Thursday, May 31, 2012

Trying To Remember...

...what it might have been like to be lonely. As in: greatly desirous of human company.

Thursdays are the closest thing I have to a day to myself. The kids go to school, and while every second Thursday I have to grab them from the bus at 1530 to drive them (and some others) into Launceston for trampoline and gymnastics at the PCYC, on the alternate Thursdays it can happen that all the way to 1825 or so, I might not have other people in my face.

Right now, I've just had a very fine Boags Pure Lager. I've got ABC Dig Music coming in via the TV, which I have just wired to a small amplifier/speaker system because the native sound off the TV was shite. It's dark outside, and pleasantly cool in here, despite the fact that the fire is pootling along cheerfully. I've got a pot of leek and sweet potato soup simmering on the stove, and I've just pulled the bacon out of the grill. When the family gets here, they will have delicious soup with bacon bits and sour cream and chopped coriander.

But you see, there I go: planning already for the return of wife and kids.

What was it like, being alone? I did it, now and again, when I was younger. I took multi-day walks deep into isolated bushland, carrying my food and my gear in my pack. Once I hitch-hiked around Ireland on my own... at least until two very cute German lasses with a car of their own made me a better offer.

Lately, though, I find myself wondering.

Let's be honest: I've never really liked most of the human race. Oh, by and large they're decent enough, but I wouldn't actually seek them out for company. My friends know who they are... but it's an indication of the nature of what I call 'friendship' that Papa Stanley can show up at my house a good seven years after I last saw him, and we simply carry on in much the same fashion as always. We're friends, yes, absolutely. Good friends, I believe - but I know he can live without me, and vice versa.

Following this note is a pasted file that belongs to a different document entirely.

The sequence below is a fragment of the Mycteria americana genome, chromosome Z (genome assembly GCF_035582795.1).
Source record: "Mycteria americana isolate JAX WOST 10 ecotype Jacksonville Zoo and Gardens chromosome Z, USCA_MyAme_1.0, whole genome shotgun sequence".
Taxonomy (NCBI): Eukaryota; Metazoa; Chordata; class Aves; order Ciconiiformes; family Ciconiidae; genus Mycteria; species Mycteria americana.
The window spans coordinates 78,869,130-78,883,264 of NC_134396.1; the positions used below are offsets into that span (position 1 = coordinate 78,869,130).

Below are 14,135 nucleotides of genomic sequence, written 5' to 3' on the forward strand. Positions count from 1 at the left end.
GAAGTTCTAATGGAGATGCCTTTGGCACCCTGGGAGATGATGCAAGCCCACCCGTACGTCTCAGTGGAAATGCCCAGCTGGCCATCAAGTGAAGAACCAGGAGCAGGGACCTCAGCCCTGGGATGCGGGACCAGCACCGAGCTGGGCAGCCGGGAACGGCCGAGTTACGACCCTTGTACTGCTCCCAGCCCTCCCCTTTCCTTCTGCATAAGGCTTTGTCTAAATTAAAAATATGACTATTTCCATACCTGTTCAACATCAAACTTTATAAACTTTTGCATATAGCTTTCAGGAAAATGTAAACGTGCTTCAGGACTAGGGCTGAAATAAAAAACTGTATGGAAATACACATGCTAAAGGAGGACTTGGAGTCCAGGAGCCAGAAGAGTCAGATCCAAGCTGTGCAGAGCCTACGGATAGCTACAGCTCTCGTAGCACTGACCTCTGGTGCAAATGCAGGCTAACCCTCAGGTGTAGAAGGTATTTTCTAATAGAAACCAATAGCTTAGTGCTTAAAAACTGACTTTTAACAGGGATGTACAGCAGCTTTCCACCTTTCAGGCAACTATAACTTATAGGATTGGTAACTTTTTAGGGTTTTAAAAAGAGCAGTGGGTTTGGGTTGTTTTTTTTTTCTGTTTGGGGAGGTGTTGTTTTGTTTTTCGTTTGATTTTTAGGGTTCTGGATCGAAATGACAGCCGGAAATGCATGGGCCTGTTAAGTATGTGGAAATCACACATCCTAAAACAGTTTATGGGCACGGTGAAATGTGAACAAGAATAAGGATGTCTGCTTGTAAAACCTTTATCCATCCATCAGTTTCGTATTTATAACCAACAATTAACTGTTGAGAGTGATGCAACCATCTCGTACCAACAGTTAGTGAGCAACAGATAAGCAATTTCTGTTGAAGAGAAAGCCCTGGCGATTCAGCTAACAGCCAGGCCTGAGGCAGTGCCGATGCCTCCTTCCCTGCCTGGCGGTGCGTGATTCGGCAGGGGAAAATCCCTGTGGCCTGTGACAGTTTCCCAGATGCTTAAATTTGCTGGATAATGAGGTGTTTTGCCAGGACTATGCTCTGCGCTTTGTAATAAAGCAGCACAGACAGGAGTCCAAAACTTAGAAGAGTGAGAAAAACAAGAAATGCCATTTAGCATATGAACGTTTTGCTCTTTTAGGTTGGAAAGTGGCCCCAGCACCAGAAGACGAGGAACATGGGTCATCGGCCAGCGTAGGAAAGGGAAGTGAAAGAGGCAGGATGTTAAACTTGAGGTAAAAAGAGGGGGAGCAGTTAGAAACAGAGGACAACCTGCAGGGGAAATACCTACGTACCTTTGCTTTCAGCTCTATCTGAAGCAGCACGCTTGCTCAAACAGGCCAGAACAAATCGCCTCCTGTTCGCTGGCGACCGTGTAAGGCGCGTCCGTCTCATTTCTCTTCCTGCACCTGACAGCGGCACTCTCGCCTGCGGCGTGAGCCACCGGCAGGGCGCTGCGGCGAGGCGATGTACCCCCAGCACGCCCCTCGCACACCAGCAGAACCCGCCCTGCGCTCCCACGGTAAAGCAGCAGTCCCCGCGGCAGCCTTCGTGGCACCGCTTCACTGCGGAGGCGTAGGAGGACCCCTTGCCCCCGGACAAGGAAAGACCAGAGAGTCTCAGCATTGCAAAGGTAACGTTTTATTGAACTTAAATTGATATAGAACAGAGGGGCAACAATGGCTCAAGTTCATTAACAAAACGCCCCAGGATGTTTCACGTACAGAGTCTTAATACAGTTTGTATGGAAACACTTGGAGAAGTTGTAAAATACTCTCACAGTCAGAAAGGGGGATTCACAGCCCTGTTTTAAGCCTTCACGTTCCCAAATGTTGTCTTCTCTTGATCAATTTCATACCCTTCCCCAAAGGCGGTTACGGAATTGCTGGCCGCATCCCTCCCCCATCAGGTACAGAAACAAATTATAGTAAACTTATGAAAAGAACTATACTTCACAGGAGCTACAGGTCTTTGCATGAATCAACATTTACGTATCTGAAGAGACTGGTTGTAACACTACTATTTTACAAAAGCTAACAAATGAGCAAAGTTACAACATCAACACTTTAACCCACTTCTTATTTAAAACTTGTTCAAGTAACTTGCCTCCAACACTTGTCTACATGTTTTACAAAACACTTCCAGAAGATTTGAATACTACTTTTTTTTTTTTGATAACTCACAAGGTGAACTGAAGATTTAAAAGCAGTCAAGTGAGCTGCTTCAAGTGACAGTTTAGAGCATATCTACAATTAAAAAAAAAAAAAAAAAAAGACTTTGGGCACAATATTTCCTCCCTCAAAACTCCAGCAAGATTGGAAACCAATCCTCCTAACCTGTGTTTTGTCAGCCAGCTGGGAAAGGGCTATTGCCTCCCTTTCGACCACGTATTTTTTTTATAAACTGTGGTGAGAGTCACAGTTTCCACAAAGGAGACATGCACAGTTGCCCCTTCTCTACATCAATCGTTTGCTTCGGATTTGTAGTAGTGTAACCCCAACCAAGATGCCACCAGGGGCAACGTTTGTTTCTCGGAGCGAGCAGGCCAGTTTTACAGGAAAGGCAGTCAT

These days, communicating with the people you want to reach is easier than at any time in history. I have a number of distinct, but overlapping, circles of friends. Some I see regularly and routinely. (Hi, Bruce!) Others I might only hear from once a year or so. (Simone? Julie? You out there?) Nevertheless, I could get in touch quickly, as needed.

What I do not have is that ability to walk away, and experience silence and isolation. I have three kids, and a wife. I have commitments to study, to writing, to family, to teaching, and to the community in which I live. I move from obligation to obligation, moment to moment, breathing in the spaces between, mustering my resources, planning the next engagement on the fly. I may spend an afternoon in relative peace on a Thursday... but nevertheless, I'm tied down, locked in. I picked up snacks and drinks for the kids. I shopped for, and installed, the speaker/amp system so that the others can enjoy TV and games and music. I met the kids at the bus stop, delivered snacks and drinks and paperworks, collected school-bags and books, and organised a few details with my neighbour. Then I went home again, handled laundry, laid my plans for dinner, etc.

And amidst this, if I did feel lonely I have email, and Facebook, and I have a mobile phone too. If I really wanted there's Skype and various chat systems, and the landline. There's the radio. The TV. A backlog of movies and TV series I've been meaning to watch.

I think... I think I might like to walk away for a while. I can't really remember, any more, what it's like to go through a day without confronting other people. I think I might truly enjoy a week, a month perhaps, of genuine isolation. The chance to reflect, to contemplate, to reduce my daily obligations to the absolute minimum necessary for self-maintenance, or self-improvement.

Of course, I can't see it happening any time in the next five years or so. But the fact is that here I am, and it's dark, and cold outside, but I'm warm and the music is good, and frankly, I don't think I'd mind if I could just stay like this for a while...